Ionian mode

The Ionian scale is basically what we know today as the Major scale.

Viewed another way: Tone – Tone – 1/2 Tone – Tone – Tone – Tone – 1/2 Tone

This is the intervalic pattern of the Ionian or Major scale.

Doric mode

The Dorica scale is one that contains the same notes as the Ionic or Major but starting from the second.

Viewed another way: Tone – 1/2 Tone – Tone – Tone – Tone – 1/2 Tone – Tone

This is the interval pattern of the Doric scale, a minor scale.

Phrygian mode

The Phrygian scale also arises, in the same way, from the third note of the Major scale.

Viewed another way: 1/2Tone – Tone – Tone – Tone – 1/2Tone – Tone – Tone

This is the interval pattern of the Phrygian scale, another minor scale.

Lydian mode

The Lydian scale arises from the Major scale, equally, but starting from its fourth note.

Viewed another way: Tone – Tone – Tone – 1/2 Tone – Tone – Tone1/2 Tone

This is the interval pattern of the Lydian scale, a major scale.

Mixolydian mode

The Mixolydian scale follows the same logic and arises from starting from the fifth note a Major scale.

Viewed another way: Tone – Tone – 1/2 Tone – Tone – Tone1/2 Tone – Tone

This is the interval pattern of the Mixolydian scale, another major scale.

Wind mode

The Aeolian scale is what we commonly know as the natural minor scale.

Viewed another way: Tone – 1/2 Tone – Tone – Tone1/2 Tone – ToneTone

This is the interval pattern of the Aeolian scale.

Locrian mode

The Locria scale is the remaining combination of these same notes or, rather, musical intervals.

Viewed another way: 1/2Tone – Tone – Tone1/2ToneToneToneTone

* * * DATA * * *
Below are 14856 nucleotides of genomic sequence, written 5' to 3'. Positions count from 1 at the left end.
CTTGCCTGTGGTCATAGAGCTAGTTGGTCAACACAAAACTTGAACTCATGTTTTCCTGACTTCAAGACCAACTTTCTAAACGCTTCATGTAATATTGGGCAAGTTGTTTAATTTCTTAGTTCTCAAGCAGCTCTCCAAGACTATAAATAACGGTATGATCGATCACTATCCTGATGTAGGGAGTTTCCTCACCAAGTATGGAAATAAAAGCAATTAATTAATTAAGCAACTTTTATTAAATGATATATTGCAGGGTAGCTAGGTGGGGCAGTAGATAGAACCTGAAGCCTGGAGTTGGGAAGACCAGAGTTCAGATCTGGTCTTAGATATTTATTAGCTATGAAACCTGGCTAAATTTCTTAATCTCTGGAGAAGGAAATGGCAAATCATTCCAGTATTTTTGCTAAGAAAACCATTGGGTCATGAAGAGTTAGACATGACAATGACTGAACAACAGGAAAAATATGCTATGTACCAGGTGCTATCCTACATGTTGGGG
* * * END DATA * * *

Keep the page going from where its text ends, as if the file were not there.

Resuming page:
This is the intervalic pattern of the Locrian scale, which gives rise to the most unstable and least used mode.

Using the music modes

And, if we are using the same notes, how do we get those different modal sonorities?

The answer to this question is simple: using them in a different way in each case.

Each mode, in addition to the note that gives it its name, has another characteristic note that will be the most important and will be well present both in the melodies and in the modal harmonies. That note will be the one that will function as the characteristic signal of each mode.

The characteristic notes of the harmonic modes:

  • Jonico : (4) perfect fourth
  • Doric : (6) major sixth
  • Phrygian : (b2) minor second
  • Lydian : (#4) augmented fourth
  • Mixolydian : (b7) minor seventh
  • Aeolian : (b6) minor sixth
  • Locrian : (b5) diminished fifth

Using these notes and avoiding giving importance to those of the relative Major scale, with which they share those same notes, is what will make it possible to hear that sonority, those cadences, those typical colors of each mode.

The chords that we use to harmonize these melodies will follow the same idea and will give importance to the characteristic notes while avoiding or placing in weak places chords like the major of the relative tonality.

In short: if we want a song or instrumental theme to sound Doric, for example, Re Doric, both the melody and the harmony will use Re and Si as main notes, while avoiding or using Do as the passing note.


Modes are one of the possible ways to organize music.

Just like the tonal system or more or less artificial alternatives to relate some sounds to others, this type of harmony generates a type of musical sensations, of atmospheres, of emotion, if we want to see it that way, that other compositional possibilities do not offer.

Knowing the modes and being able to use them for our songs or instrumentals will give us more possibilities when it comes to creating and, in addition, it will connect us with very old musical forms that, in some way, are in the ears, heads and minds. hearts of millions of people without them even knowing it.

Using a harmonic mode is having centuries of power at our service.